Bluebird Spreads Wings After Company Split; REGENXBIO Gets Orphan Nod
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For a patient facing a lifetime of monthly blood transfusions to keep their genetic disease under control, a one-time treatment sounds like a dream. Bluebird bio intends to do just that by next year.
The FDA has granted the Cambridge biotech a Priority Review of its Biologics License Application for betibeglogene autotemcel (beti-cel). The agency created the priority review designation to promise a goal action date within six months of receiving the application, compared to the average 10 months. This means bluebird’s beti-cel has a goal date of May 20, 2022.
Beti-cel is a one-time gene therapy for adults, adolescents and children with β-thalassemia who require regular red blood cell transfusions. The 4- to 7-hour transfusions every three to four weeks, plus iron chelation therapy, are currently the standard of care for these patients. While these treatments have improved the lifespan of afflicted individuals by temporarily relieving their severe anemia, adherence to the protocol is lifelong and sometimes disregarded due to tolerability.
“beti-cel works uniquely to help patients produce adult hemoglobin at normal or near-normal levels, which can eliminate their need for chronic transfusions and chelation that only temporarily relieve the symptoms of anemia and are associated with serious health risks and reduced quality of life,” said Anne-Virginie Eggimann, chief regulatory officer, bluebird bio.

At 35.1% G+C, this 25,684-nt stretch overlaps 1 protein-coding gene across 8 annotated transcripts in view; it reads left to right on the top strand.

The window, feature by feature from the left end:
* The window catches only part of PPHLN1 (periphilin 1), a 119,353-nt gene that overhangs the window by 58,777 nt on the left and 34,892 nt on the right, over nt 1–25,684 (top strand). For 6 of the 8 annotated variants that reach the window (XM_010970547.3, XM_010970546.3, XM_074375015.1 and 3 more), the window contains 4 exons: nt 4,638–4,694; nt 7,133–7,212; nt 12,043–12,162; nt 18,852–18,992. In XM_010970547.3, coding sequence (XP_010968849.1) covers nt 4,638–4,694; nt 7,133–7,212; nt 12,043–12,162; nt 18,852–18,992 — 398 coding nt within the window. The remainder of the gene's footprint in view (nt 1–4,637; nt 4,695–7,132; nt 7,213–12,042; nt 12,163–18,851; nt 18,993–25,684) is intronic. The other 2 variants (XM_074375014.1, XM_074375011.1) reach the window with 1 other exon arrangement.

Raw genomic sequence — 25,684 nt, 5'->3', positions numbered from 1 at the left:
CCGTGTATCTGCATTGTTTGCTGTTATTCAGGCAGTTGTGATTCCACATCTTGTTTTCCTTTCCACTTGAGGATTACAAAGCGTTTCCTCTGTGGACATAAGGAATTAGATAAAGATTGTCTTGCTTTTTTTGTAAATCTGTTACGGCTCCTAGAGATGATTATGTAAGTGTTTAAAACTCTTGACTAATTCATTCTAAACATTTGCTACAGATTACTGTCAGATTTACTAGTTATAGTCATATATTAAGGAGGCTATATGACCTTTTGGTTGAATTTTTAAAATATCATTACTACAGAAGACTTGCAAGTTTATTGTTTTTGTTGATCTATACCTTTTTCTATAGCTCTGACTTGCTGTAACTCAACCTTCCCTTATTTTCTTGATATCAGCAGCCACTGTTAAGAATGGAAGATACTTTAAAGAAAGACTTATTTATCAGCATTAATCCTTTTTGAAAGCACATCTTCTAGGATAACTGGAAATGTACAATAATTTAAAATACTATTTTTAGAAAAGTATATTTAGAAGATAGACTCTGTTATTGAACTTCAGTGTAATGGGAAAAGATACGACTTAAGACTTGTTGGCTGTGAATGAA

In Phase III studies of beti-cel, 89% of patients across all ages and genotypes achieved transfusion independence, which means no RBC transfusions needed for at least 12 months. The FDA had already granted the drug Orphan Drug status and Breakthrough Therapy designations.
bluebird’s recently appointed CEO Andrew Obenshain sees this drug as a critical milestone for the newly independent severe genetic disease company. Just this month, bluebird spun off its oncology programs into a new business entity, dubbed 2seventy bio. 2seventy bio took with it the only FDA-approved drug bluebird had in the portfolio, as well as most of its C-suite.
Obenshain has a big job ahead of him as the company lost more than $2.5 billion in market capitalization since announcing the company split in January. He’s laser-focused on launching beti-cel for β-thalassemia in the U.S., as well as continuing to push bluebird’s gene therapy for sickle cell disease uphill. The sickle cell program had been placed on an FDA-mandated hold that was lifted this summer.
Manufacturing capability has been a lynchpin to bluebird’s winning of the FDA’s confidence. Their gene therapies are like a bespoke suit, tailored to each patient. That makes manufacturing at scale particularly challenging. Currently outsourcing its manufacturing, Obenshain said the team is looking to improve the gene therapy process by eliminating the chemo requirement of most gene therapies and moving from ex vivo cell processing to in vivo (inside the body).
Bringing gene therapies to the market is a massive undertaking. bluebird’s East Coast neighbor REGENXBIO is ready to try its hand at one-time gene therapy for Duchenne muscular dystrophy. The FDA has granted Orphan Drug Designation to RGX-202, a therapy designed to restore coding for dystrophin expression to protect muscle fibers from contraction-induced damage.
REGENXBIO has plans to submit an IND to the FDA by the end of the year. It’s already geared up its internal cGMP facility to run with the production of the drug.